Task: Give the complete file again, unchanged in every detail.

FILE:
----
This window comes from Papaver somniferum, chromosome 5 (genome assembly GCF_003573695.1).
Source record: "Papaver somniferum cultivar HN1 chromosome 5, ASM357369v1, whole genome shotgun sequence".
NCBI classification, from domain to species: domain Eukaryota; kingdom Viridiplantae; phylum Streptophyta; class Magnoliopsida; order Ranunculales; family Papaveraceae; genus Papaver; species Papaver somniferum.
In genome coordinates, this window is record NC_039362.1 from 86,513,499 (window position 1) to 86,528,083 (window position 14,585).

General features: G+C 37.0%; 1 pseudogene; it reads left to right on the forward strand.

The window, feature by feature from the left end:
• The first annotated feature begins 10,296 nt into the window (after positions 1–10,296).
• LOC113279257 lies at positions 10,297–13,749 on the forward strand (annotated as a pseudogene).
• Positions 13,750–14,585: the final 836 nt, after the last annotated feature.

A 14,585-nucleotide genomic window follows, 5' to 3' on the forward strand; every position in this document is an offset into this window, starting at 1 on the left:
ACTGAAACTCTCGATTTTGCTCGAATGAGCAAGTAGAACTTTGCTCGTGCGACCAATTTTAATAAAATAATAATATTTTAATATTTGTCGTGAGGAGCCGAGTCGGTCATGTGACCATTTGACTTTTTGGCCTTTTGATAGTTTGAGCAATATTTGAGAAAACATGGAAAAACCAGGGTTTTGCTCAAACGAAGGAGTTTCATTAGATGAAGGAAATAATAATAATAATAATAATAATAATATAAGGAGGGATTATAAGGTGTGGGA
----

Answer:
This window comes from Papaver somniferum, chromosome 5 (genome assembly GCF_003573695.1).
Source record: "Papaver somniferum cultivar HN1 chromosome 5, ASM357369v1, whole genome shotgun sequence".
NCBI classification, from domain to species: domain Eukaryota; kingdom Viridiplantae; phylum Streptophyta; class Magnoliopsida; order Ranunculales; family Papaveraceae; genus Papaver; species Papaver somniferum.
In genome coordinates, this window is record NC_039362.1 from 86,513,499 (window position 1) to 86,528,083 (window position 14,585).

General features: G+C 37.0%; 1 pseudogene; it reads left to right on the forward strand.

The window, feature by feature from the left end:
• The first annotated feature begins 10,296 nt into the window (after positions 1–10,296).
• LOC113279257 lies at positions 10,297–13,749 on the forward strand (annotated as a pseudogene).
• Positions 13,750–14,585: the final 836 nt, after the last annotated feature.

A 14,585-nucleotide genomic window follows, 5' to 3' on the forward strand; every position in this document is an offset into this window, starting at 1 on the left:
ACTGAAACTCTCGATTTTGCTCGAATGAGCAAGTAGAACTTTGCTCGTGCGACCAATTTTAATAAAATAATAATATTTTAATATTTGTCGTGAGGAGCCGAGTCGGTCATGTGACCATTTGACTTTTTGGCCTTTTGATAGTTTGAGCAATATTTGAGAAAACATGGAAAAACCAGGGTTTTGCTCAAACGAAGGAGTTTCATTAGATGAAGGAAATAATAATAATAATAATAATAATAATATAAGGAGGGATTATAAGGTGTGGGA